On the 13th of January, President Muhammadu Buhari signed a new Finance Bill (now an Act) into law. Although the bill has put in place several new guidelines for the financial sector, the part that most Nigerians are concerned about is the increase of the value-added tax (VAT) from 5% to 7.5%.
Unsurprisingly, many people have a lot to say about it; some good, some bad, others downright confusing.
Here, we’d try to answer some of the questions you might have been too embarrassed to ask about the new VAT regime.
What is VAT?
A value-added tax, known in some countries as a goods and services tax (GST), is a tax levied on the “value added” to products throughout its production process. An example of a 10% VAT in practice from Investopedia is something like this:
“A manufacturer of electronic components purchases raw materials from a dealer. The metal dealer charges the manufacturer N1 plus a 10-kobo VAT and then pays the 10% VAT to the government.
The manufacturer adds value through its manufacturing process of creating the electronic components, which it then sells to a cellphone manufacturing company for N2 plus a 20-kobo VAT. The manufacturer gives 10-kobo of the 20-kobo VAT it collected to the government, the 10-kobo reimbursing it for the VAT it previously paid to the metals dealer.
The cellphone manufacturer adds value by making its phones which it then sells to a cellphone retailer for N3 plus a 30-kobo VAT. It pays 10-kobo of this VAT to the government; the other 20-kobo reimburse the cellphone manufacturer for the previous VAT it paid to the electronic component company.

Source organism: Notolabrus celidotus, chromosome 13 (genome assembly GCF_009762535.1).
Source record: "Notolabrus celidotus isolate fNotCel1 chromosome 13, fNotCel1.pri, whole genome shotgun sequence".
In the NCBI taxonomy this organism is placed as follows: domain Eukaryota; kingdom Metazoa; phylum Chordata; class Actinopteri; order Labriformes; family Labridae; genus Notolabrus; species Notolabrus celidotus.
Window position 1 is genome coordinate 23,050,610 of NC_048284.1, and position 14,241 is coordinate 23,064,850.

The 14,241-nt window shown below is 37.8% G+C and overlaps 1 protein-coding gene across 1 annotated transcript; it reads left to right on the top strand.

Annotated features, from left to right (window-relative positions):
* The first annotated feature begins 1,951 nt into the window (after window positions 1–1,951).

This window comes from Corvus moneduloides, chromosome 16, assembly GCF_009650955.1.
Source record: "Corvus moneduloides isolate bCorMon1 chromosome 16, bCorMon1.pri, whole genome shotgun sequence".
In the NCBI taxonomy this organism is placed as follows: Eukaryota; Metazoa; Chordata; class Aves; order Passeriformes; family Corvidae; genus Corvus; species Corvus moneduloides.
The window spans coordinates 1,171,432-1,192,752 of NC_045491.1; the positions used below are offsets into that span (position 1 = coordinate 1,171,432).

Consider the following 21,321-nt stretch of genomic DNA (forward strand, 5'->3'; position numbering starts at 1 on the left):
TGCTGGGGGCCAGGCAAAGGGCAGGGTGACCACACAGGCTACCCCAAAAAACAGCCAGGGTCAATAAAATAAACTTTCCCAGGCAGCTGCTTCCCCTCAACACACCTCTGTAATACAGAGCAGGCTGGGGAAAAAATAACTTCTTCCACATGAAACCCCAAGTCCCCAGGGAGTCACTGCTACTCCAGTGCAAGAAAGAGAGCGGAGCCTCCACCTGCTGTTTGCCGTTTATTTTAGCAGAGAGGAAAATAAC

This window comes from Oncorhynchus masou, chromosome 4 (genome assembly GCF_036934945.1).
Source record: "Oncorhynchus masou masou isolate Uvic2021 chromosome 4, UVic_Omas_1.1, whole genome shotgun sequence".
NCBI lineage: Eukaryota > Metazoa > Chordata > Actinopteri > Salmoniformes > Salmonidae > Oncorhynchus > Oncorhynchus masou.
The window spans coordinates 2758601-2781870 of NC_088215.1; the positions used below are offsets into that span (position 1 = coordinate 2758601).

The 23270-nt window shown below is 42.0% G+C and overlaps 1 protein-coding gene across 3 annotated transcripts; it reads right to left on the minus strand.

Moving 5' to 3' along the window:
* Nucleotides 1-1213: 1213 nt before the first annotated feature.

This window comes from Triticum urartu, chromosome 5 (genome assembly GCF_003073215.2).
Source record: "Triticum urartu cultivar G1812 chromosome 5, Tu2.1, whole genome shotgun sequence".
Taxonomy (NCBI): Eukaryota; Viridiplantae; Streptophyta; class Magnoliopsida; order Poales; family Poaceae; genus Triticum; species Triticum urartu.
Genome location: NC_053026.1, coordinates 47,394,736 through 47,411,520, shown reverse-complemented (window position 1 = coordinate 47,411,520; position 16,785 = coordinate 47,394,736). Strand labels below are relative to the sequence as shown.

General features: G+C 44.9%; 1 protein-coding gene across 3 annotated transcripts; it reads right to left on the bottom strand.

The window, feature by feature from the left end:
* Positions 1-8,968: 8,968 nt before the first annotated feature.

Finally, the retailer sells a phone to a consumer for N5 plus a 50-kobo VAT, 20-kobo of which is paid to the government.”
The VAT paid at each sale point along the way represents 10% of the value added by the seller. The burden of paying VAT therefore rests on the final consumer.
How does Nigeria’s VAT system compare with the rest of the world?
Nigeria has one of the lowest VAT rates in the world (average VAT rate in most European countries is around 20-25%) even when compared with other African countries. For example, in Ghana and South Africa, VAT is set at 15% .
What are the arguments in support of VAT?
People that favour value-added taxation say it encourages tax payment and discourages attempts to avoid them. Apart from that, VAT is considered an effective way to improve the growth of a nation’s GDP, raise tax revenues and eliminate government budget deficits.
What are the arguments against VAT?
Critics of VAT claim it limits the purchasing power of low-income earners as it unfairly burdens them, since VAT is in effect a flat tax (a tax system that applies the same tax rate to every taxpayer).
Do all goods in Nigerian have VAT imposed on them?
No. The VAT Act specifically exempts some goods from paying VAT. They include: basic food items, books and educational materials, newspapers and magazines, baby products, commercial vehicles and their spare parts, agricultural equipment and products, and veterinary medicine. VAT should only be paid on processed goods and services. So be on the lookout for people who might want to cheat you.
When does the new VAT system start?
We don’t know. The senior special assistant to the President on Media and publicity, Garba Shehu, has said the Financial Act would take effect as soon as the President signed it into the law. On the other hand, the Minister of Finance, Budget and National Planning, Zainab Ahmed, stated the date for the implementation of the law would be communicated later.